Things to Pay Attention to When Reviewing a Job Offer

Receiving your first job offer is one of the most exciting things that happens in early adulthood, but it can also be nerve racking. School simply doesn’t teach you about insurance, retirement, or benefits!


My cousin recently received 2 job offers, and she asked me to walk through them with her. She asked some great questions and seemed to appreciate the answers, so I wanted to share what we talked about with readers.

  • Pay: Understanding your salary is pretty straight forward – it’s how much you make per year, which is generally divided into 26 bi-weekly paychecks. Variable pay, like commissions and bonuses, may not be as simple. It’s imperative you understand how these components are calculated so you know what to work towards.

  • Signing Bonus: A signing bonus is an amount paid when you sign your offer letter and other employment paperwork. In my cousin’s particular case, however, she will be paid the signing bonus the first paycheck AFTER she starts. Also, pay attention to what stipulations there are for repayment if you leave the job.

  • Relocation Package: It’s expensive to move for a job, especially across the country. And I don’t just mean moving expenses. To rent, you’ll almost always need to furnish first, last, and security up front. A relocation package in combination with a signing bonus can help cover what basically amount to startup costs for your adult life. Again, know if and when this would need to be repaid if you leave the job.

  • Student Loan Forgiveness: Increasingly, organizations are offering to pay some of their employees’ student loans during their tenure. One of my cousin’s offers included $10,000 per year for the first 3 years.

  • Employee Handbook: The employee handbook is put in place by the employer and covers a variety of topics (see examples below). Employees are required to abide by the policies and procedures included in this document, so it’s imperative to understand what is in there and therefore the conduct you are agreeing to as an employee. Compliance: code of conduct, conflicts of interest, fraud, safety Policies: PTO, leave of absence, attendance, travel, diversity, dress code Benefits Information Corrective Actions (consequences)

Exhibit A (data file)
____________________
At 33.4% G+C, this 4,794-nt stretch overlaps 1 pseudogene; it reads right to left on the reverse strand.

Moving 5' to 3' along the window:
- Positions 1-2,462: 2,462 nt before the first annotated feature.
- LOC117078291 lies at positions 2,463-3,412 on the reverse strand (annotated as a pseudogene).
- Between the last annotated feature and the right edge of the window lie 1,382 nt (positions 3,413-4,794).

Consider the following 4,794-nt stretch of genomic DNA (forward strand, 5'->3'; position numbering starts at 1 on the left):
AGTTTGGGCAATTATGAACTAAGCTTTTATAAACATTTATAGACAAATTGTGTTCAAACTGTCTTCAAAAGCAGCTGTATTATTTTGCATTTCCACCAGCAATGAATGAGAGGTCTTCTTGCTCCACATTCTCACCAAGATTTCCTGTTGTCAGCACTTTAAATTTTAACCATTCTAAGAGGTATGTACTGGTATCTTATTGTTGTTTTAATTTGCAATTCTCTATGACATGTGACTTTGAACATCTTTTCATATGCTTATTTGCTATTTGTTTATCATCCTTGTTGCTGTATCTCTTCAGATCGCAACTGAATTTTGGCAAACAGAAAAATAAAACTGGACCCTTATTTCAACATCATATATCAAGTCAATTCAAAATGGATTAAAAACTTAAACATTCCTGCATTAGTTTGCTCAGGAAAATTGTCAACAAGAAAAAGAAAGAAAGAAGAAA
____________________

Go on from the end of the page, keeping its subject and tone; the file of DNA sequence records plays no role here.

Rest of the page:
• Education: Many employers offer tuition reimbursement. If you’re considering pursuing an education, you may want to seek out employers that will cover your school. This can end up being a substantial financial benefit.

  • Retirement Benefits: Most US employers offer 401k (or 403b) plans, in which the employee picks a percent of their paycheck to be withheld pre-tax (up to about $19,500). Often, employers match some of what an employee contributes. For example, they might match the first 3% contributed. The employee then directs the investment of those funds, which grow over time and aren’t taxed until taken out after age 59 ½. When receiving multiple offers, it’s important to compare the employer matches. Matching 10% of what you contribute is very different than matching all of your first 3%, for example.